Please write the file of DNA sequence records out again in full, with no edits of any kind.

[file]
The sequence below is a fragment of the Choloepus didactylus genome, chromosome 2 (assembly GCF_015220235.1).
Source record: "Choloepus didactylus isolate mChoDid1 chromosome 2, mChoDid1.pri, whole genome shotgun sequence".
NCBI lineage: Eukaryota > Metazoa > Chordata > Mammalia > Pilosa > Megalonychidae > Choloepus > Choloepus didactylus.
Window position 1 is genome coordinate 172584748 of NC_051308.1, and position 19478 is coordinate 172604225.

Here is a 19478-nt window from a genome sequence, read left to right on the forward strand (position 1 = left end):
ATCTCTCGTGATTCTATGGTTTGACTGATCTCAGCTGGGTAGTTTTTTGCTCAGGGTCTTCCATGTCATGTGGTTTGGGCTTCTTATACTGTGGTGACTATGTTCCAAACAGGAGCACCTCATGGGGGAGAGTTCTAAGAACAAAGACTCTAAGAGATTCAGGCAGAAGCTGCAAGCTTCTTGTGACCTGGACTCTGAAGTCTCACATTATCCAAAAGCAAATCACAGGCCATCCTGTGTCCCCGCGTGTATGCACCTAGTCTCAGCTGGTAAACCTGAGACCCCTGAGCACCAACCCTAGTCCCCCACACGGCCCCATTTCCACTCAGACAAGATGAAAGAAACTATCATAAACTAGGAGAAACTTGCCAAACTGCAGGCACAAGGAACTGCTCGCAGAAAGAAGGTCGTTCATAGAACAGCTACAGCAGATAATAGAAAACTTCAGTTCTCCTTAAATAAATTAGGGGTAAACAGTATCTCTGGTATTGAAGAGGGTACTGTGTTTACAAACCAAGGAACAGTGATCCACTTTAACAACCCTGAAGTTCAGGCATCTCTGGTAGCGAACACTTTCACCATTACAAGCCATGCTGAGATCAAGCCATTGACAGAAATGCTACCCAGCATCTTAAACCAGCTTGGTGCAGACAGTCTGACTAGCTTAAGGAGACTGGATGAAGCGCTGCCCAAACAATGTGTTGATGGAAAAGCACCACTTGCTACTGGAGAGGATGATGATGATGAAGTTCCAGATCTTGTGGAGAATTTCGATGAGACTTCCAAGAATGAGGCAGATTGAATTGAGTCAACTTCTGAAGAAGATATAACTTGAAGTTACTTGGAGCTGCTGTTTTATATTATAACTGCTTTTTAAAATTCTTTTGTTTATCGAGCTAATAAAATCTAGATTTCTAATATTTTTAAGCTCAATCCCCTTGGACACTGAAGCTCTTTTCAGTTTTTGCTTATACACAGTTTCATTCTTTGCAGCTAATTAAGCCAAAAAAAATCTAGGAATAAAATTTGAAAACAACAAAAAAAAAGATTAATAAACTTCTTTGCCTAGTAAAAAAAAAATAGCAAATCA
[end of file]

The sequence below is a fragment of the Choloepus didactylus genome, chromosome 2 (assembly GCF_015220235.1).
Source record: "Choloepus didactylus isolate mChoDid1 chromosome 2, mChoDid1.pri, whole genome shotgun sequence".
NCBI lineage: Eukaryota > Metazoa > Chordata > Mammalia > Pilosa > Megalonychidae > Choloepus > Choloepus didactylus.
Window position 1 is genome coordinate 172584748 of NC_051308.1, and position 19478 is coordinate 172604225.

Here is a 19478-nt window from a genome sequence, read left to right on the forward strand (position 1 = left end):
ATCTCTCGTGATTCTATGGTTTGACTGATCTCAGCTGGGTAGTTTTTTGCTCAGGGTCTTCCATGTCATGTGGTTTGGGCTTCTTATACTGTGGTGACTATGTTCCAAACAGGAGCACCTCATGGGGGAGAGTTCTAAGAACAAAGACTCTAAGAGATTCAGGCAGAAGCTGCAAGCTTCTTGTGACCTGGACTCTGAAGTCTCACATTATCCAAAAGCAAATCACAGGCCATCCTGTGTCCCCGCGTGTATGCACCTAGTCTCAGCTGGTAAACCTGAGACCCCTGAGCACCAACCCTAGTCCCCCACACGGCCCCATTTCCACTCAGACAAGATGAAAGAAACTATCATAAACTAGGAGAAACTTGCCAAACTGCAGGCACAAGGAACTGCTCGCAGAAAGAAGGTCGTTCATAGAACAGCTACAGCAGATAATAGAAAACTTCAGTTCTCCTTAAATAAATTAGGGGTAAACAGTATCTCTGGTATTGAAGAGGGTACTGTGTTTACAAACCAAGGAACAGTGATCCACTTTAACAACCCTGAAGTTCAGGCATCTCTGGTAGCGAACACTTTCACCATTACAAGCCATGCTGAGATCAAGCCATTGACAGAAATGCTACCCAGCATCTTAAACCAGCTTGGTGCAGACAGTCTGACTAGCTTAAGGAGACTGGATGAAGCGCTGCCCAAACAATGTGTTGATGGAAAAGCACCACTTGCTACTGGAGAGGATGATGATGATGAAGTTCCAGATCTTGTGGAGAATTTCGATGAGACTTCCAAGAATGAGGCAGATTGAATTGAGTCAACTTCTGAAGAAGATATAACTTGAAGTTACTTGGAGCTGCTGTTTTATATTATAACTGCTTTTTAAAATTCTTTTGTTTATCGAGCTAATAAAATCTAGATTTCTAATATTTTTAAGCTCAATCCCCTTGGACACTGAAGCTCTTTTCAGTTTTTGCTTATACACAGTTTCATTCTTTGCAGCTAATTAAGCCAAAAAAAATCTAGGAATAAAATTTGAAAACAACAAAAAAAAAGATTAATAAACTTCTTTGCCTAGTAAAAAAAAAATAGCAAATCA